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Nuclear physics
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Radioactive decay
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The decay energy is the energy released by a radioactive decay. Radioactive decay is the process in which an unstable atomic nucleus loses energy by emitting ionizing particles and radiation. This decay, or loss of energy, results in an atom of one type, called the parent nuclide transforming to an atom of a different type, called the daughter nuclide.

Decay calculation

The energy difference of the reactants is often written as Q:

Q = (\text{Kinetic energy})_{\text{after}} - (\text{Kinetic energy})_{\text{before}}\,\! Q = ((\text{Rest mass})_{\text{after}} * c^2) - ((\text{Rest mass})_{\text{before}} * c^2)\,\!

Decay energy is usually quoted in terms of the energy units MeV (million electronvolts) or KeV (thousand electronvolts).

Types of radioactive decay include

The decay energy is the mass difference dm between the parent and the daughter atom and particles. It is equal to the energy of radiation E. If A is the radioactive activity, i.e. the number of transforming atoms per time, M the molar mass, then the radiation power W is: W = dm * \left ( \frac{A}{M} \right )\,\! or W = E * \left ( \frac{A}{M} \right )\,\!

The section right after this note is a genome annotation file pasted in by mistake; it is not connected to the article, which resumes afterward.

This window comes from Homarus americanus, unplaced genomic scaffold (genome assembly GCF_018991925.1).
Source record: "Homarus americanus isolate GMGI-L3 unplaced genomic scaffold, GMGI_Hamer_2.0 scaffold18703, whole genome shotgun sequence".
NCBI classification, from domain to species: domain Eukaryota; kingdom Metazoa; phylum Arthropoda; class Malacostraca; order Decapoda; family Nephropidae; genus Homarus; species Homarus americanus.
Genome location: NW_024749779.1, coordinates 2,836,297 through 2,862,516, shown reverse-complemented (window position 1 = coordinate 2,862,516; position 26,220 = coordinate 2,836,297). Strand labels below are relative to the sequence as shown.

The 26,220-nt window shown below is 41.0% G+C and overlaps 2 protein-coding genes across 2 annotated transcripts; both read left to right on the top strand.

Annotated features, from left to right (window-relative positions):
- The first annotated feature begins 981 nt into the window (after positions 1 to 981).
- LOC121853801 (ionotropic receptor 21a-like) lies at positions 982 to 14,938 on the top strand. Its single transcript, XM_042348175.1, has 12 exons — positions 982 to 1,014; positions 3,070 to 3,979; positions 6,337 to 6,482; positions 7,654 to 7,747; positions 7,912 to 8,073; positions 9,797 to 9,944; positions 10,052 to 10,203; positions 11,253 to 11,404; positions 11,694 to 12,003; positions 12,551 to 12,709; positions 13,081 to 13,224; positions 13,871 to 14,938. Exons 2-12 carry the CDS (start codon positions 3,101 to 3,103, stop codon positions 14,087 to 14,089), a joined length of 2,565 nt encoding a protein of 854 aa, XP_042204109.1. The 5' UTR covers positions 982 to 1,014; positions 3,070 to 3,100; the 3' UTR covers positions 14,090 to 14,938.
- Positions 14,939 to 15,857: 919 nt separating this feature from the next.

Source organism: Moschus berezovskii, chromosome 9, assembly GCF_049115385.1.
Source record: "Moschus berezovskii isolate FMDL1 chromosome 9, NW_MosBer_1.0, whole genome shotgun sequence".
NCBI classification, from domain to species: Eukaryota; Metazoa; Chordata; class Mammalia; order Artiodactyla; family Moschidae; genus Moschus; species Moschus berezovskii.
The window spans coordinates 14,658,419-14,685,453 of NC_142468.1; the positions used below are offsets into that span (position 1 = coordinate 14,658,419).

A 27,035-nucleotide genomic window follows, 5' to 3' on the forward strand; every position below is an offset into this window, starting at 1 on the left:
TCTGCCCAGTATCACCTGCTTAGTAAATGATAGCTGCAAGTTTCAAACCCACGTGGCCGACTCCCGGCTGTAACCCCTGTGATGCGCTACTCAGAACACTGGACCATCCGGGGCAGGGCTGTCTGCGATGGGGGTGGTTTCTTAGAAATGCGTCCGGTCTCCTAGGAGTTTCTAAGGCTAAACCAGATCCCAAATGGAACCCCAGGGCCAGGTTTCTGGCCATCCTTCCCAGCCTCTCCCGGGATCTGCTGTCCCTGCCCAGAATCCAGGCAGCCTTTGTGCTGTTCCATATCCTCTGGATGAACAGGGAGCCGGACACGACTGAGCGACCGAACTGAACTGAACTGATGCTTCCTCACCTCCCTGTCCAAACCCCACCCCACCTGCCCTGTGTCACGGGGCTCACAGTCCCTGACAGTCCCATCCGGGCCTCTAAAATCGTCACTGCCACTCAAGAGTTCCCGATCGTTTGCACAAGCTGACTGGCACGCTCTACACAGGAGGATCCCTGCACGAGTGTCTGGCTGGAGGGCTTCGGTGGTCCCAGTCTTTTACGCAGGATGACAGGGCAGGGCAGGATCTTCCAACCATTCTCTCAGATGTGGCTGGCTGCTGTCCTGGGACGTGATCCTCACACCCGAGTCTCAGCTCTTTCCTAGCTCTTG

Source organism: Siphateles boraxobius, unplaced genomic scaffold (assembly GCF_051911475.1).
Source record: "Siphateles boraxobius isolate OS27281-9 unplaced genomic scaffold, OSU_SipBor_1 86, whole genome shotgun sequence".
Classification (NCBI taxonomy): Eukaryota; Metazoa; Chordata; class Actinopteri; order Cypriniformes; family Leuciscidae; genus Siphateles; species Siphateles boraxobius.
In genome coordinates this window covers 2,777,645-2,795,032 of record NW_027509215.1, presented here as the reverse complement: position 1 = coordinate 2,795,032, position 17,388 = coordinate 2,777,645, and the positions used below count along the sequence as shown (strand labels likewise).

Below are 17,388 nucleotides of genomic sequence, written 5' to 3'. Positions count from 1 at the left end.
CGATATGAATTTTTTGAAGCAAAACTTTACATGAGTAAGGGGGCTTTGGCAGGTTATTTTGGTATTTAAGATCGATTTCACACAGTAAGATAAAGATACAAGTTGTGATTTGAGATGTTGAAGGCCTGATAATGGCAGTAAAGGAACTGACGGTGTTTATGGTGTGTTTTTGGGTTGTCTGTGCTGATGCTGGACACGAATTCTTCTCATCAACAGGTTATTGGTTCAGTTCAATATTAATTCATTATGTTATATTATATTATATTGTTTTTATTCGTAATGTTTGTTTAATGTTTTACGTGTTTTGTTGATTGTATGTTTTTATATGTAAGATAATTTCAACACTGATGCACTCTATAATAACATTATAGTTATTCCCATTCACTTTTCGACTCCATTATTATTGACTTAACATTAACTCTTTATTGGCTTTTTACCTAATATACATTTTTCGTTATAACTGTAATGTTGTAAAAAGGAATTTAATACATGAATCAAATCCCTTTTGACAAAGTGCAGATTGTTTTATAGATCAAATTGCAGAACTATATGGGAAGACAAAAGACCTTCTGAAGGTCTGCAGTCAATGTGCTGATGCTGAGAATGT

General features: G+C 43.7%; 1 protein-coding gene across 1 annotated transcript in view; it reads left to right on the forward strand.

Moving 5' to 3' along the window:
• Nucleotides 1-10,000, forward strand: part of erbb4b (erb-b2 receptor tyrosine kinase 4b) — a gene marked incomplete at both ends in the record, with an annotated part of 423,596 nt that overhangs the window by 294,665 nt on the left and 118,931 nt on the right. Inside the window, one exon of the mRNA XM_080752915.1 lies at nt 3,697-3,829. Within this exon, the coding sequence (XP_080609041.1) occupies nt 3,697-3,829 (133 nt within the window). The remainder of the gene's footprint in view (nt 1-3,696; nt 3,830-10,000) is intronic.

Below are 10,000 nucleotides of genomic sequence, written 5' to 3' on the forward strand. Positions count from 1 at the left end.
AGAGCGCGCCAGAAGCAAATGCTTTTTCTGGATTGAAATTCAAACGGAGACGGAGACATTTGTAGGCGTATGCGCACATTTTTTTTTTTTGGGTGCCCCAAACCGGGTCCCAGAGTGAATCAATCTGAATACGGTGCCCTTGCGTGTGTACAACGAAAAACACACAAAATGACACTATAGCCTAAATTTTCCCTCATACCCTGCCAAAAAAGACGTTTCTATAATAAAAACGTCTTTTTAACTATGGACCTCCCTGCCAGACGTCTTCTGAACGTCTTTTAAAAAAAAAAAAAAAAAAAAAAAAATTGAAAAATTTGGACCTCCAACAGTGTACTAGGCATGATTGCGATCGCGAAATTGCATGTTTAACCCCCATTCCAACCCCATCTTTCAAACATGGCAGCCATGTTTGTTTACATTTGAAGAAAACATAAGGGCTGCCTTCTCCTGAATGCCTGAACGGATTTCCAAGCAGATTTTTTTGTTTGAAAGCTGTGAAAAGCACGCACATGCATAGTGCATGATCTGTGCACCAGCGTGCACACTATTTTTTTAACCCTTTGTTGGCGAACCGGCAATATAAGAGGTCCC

Example: Cobalt-60 decays into Ni60. The mass difference dm is 0.003u. The radiated energy is approximately 2.8 MeV. The molar weight is 59.93. The half life T of 5.7a corresponds to the activity A=N*ln(2)/T, where N is the number of atoms per mol. Taking care of the units the radiation power for Co60 is 17.9 W/g

Radiation power in W/g for several isotopes:

Co60: 17.9
Pu238: 0.57
Cs137: 0.6
Am241: 0.1
Po210: 140 (T=136 d)
Sr90: 0.9


Radioactivity Radionuclides Radiation by Joseph Magill and Jean Galy, Springer Verlag, 2005

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